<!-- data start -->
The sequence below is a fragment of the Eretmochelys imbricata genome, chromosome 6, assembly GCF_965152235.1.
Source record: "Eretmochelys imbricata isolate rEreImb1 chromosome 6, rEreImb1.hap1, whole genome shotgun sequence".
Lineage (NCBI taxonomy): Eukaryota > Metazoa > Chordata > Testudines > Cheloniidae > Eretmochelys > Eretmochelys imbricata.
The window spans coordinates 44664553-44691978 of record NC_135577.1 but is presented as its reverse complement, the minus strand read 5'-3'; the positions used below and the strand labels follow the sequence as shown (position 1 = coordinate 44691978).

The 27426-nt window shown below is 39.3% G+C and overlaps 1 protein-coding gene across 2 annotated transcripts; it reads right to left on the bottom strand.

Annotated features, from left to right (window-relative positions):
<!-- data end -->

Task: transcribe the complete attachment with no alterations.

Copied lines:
The sequence below is a fragment of the Eretmochelys imbricata genome, chromosome 6, assembly GCF_965152235.1.
Source record: "Eretmochelys imbricata isolate rEreImb1 chromosome 6, rEreImb1.hap1, whole genome shotgun sequence".
Lineage (NCBI taxonomy): Eukaryota > Metazoa > Chordata > Testudines > Cheloniidae > Eretmochelys > Eretmochelys imbricata.
The window spans coordinates 44664553-44691978 of record NC_135577.1 but is presented as its reverse complement, the minus strand read 5'-3'; the positions used below and the strand labels follow the sequence as shown (position 1 = coordinate 44691978).

The 27426-nt window shown below is 39.3% G+C and overlaps 1 protein-coding gene across 2 annotated transcripts; it reads right to left on the bottom strand.

Annotated features, from left to right (window-relative positions):